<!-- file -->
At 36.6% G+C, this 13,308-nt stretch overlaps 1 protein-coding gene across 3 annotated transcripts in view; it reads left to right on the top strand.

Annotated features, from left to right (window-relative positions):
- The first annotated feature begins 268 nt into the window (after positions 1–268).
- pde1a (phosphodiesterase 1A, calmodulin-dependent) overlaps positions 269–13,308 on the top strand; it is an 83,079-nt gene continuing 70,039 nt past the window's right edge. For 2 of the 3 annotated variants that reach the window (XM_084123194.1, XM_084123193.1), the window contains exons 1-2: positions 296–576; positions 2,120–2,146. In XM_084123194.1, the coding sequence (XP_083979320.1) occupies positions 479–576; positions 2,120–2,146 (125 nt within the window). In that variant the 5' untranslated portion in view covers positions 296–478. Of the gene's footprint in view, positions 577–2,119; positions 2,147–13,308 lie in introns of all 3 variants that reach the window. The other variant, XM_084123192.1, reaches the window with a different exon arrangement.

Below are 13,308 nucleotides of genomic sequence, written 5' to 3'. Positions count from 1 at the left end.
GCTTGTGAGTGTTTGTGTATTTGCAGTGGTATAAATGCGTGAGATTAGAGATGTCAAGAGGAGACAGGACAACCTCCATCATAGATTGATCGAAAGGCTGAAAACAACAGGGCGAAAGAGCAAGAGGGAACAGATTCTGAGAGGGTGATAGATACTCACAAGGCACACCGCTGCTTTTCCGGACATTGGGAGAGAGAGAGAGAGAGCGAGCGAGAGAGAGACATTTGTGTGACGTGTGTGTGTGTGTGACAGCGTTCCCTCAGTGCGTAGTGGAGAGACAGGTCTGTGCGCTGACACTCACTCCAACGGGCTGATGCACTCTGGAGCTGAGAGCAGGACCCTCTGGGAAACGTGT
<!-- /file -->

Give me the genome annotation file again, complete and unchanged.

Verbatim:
At 36.6% G+C, this 13,308-nt stretch overlaps 1 protein-coding gene across 3 annotated transcripts in view; it reads left to right on the top strand.

Annotated features, from left to right (window-relative positions):
- The first annotated feature begins 268 nt into the window (after positions 1–268).
- pde1a (phosphodiesterase 1A, calmodulin-dependent) overlaps positions 269–13,308 on the top strand; it is an 83,079-nt gene continuing 70,039 nt past the window's right edge. For 2 of the 3 annotated variants that reach the window (XM_084123194.1, XM_084123193.1), the window contains exons 1-2: positions 296–576; positions 2,120–2,146. In XM_084123194.1, the coding sequence (XP_083979320.1) occupies positions 479–576; positions 2,120–2,146 (125 nt within the window). In that variant the 5' untranslated portion in view covers positions 296–478. Of the gene's footprint in view, positions 577–2,119; positions 2,147–13,308 lie in introns of all 3 variants that reach the window. The other variant, XM_084123192.1, reaches the window with a different exon arrangement.

Below are 13,308 nucleotides of genomic sequence, written 5' to 3'. Positions count from 1 at the left end.
GCTTGTGAGTGTTTGTGTATTTGCAGTGGTATAAATGCGTGAGATTAGAGATGTCAAGAGGAGACAGGACAACCTCCATCATAGATTGATCGAAAGGCTGAAAACAACAGGGCGAAAGAGCAAGAGGGAACAGATTCTGAGAGGGTGATAGATACTCACAAGGCACACCGCTGCTTTTCCGGACATTGGGAGAGAGAGAGAGAGAGCGAGCGAGAGAGAGACATTTGTGTGACGTGTGTGTGTGTGTGACAGCGTTCCCTCAGTGCGTAGTGGAGAGACAGGTCTGTGCGCTGACACTCACTCCAACGGGCTGATGCACTCTGGAGCTGAGAGCAGGACCCTCTGGGAAACGTGT